Sunday, August 07, 2005

Vowing to Stop Disengagement

The headline is not as it seems. You're reading it wrong. Some people are vowing - actually taking vows - in order to stop the Disengagement (Hayo Lo Tihyeh). This is something allowed according to the Shulhan Aruch in times of trouble (see Yoreh De'ah 203:5). This is what Arutz Sheva says about it:
...the organizers call upon "tens of thousands" to take upon themselves the following commitment:

"If G-d comes to our aid and to the aid of all Israel, and preserves us during these times of tribulation as the sword of destruction and expulsion is lifted against us, and saves us and gives us the areas of our Land and inheritance in Gush Katif and northern Shomron, with their communities and residents - men, women and children - ... then, we, men, women and youth, commit without a vow to dedicate part of our time on behalf of the Land of Israel and the Nation of Israel according to the Torah of Israel once/twice/three times a month for the course of a year."

Among the recommended activities are those on behalf of national social justice according to the spirit and vision of the Torah and the prophets; redemption of captives such as Jonathan Pollard; educational and Torah activities; face-to-face activities with other Jews for the purpose of bringing them closer to G-d, Judaism and the Land of Israel; and kindness to the sick, elderly and others.

"And thus we will thank, praise and sanctify G-d for His salvation," the organizers conclude.

Rabbis supporting the initiative include Rabbis Yaakov Ariel, Yigal Kaminetzky, Moti Elon, Shlomo Aviner, Shmuel Tal and Yuval Cherlow.

I would just like to add that just because it's permitted in these circumstances doesn't mean that vows should be taken lightly. Vows are very serious, and should only be taken with extreme caution. One should do a serious Heshbon Hanefesh to see if one can truly handle this kind of commitment before undertaking it.

Update: As Yitz pointed out in the comments, this is being done "without a vow" (bli neder).


At Sun Aug 07, 05:49:00 AM 2005, Blogger Yehudit Yerushalmi said...

Too bad they keep overlooking the most obvious answer:

At Sun Aug 07, 08:17:00 AM 2005, Blogger yitz said...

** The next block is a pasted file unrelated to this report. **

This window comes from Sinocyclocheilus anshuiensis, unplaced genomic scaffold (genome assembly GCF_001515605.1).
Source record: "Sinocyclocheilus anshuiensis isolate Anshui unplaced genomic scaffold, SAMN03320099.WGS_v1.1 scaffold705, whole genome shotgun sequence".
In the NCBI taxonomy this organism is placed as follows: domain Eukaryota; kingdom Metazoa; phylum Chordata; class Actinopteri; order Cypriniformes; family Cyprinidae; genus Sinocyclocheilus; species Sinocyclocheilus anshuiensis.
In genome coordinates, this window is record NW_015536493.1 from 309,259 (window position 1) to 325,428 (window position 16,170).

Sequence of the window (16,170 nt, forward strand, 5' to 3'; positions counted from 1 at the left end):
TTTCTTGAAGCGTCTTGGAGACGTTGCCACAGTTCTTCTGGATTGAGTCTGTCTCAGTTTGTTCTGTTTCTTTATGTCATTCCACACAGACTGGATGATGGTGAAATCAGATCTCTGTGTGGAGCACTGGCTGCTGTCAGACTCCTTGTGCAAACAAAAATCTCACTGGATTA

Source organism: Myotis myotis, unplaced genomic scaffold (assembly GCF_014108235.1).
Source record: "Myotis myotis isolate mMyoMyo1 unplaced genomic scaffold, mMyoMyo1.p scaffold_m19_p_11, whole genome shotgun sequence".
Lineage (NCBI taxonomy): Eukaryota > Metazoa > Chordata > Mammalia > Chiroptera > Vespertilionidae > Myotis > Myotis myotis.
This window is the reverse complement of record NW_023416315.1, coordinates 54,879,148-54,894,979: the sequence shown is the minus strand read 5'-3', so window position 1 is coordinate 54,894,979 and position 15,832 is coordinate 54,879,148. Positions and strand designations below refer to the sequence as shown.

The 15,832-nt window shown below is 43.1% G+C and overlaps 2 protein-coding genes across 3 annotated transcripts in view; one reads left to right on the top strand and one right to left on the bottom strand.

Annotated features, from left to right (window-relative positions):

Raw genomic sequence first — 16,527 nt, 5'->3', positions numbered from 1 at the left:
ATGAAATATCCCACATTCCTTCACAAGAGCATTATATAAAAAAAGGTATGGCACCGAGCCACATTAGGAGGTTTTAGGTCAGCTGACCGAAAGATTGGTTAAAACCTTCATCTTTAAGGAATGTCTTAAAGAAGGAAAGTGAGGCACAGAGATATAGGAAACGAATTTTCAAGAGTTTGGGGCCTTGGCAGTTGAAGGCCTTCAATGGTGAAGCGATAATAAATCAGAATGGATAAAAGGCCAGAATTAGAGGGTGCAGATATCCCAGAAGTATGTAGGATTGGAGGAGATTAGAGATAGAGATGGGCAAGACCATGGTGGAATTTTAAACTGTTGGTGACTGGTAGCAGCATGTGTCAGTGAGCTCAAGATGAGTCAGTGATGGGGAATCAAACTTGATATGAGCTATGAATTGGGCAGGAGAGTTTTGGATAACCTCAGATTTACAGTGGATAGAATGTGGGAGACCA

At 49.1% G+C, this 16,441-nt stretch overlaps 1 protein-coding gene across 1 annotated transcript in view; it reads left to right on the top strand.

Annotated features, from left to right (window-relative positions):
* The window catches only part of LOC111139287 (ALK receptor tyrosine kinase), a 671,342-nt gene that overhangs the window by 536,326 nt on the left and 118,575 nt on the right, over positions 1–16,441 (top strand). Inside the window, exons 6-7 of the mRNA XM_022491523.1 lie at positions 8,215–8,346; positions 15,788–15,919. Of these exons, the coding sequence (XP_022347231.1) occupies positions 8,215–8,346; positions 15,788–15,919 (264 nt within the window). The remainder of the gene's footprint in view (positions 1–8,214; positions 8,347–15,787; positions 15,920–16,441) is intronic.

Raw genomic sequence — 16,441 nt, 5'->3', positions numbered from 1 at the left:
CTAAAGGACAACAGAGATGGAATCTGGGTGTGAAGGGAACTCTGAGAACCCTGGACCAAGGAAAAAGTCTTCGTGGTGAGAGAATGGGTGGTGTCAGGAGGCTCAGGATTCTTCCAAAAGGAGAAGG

Please be aware that the title is DOUBLY misleading. There is actually NO Torah vow here at all - people are being urged to take on whatever their commitment is, WITHOUT a vow [bli neder]. So commitment, affirmation, etc. YES; actual Torah neder=vow, NO.

As to our Jewish Jihad friend, Halevai! We need a complete revamping of the governmental and politicial structure in Israel before such suggestions as she makes can be implemented.

Perhaps we can take heart that Limor Livnat seems to have come to her senses, somewhat, in that she is to be voting AGAINST the gov't plan today. Let's hope that her cohort, Bibi, also has the guts to do this, and perhaps the gov't will begin to unravel, leaving room for REAL Jewish leadership to take over!!!

At Sun Aug 07, 08:32:00 AM 2005, Blogger Yehudit Yerushalmi said...

"We need a complete revamping of the governmental and politicial structure in Israel before such suggestions as she makes can be implemented. "

Agreed, 100%! I think this is the message we have to start pushing to get people focused on this one main goal because once we have the government, we can do everything else that is needed.

If we continue to put misplaced faith in the current system (either here or abroad) and allow our energies to be scattered among so many divergent efforts, regardless of how worthy, we are all going to find ourselves disarmed and sitting in prisons, G-d forbid!


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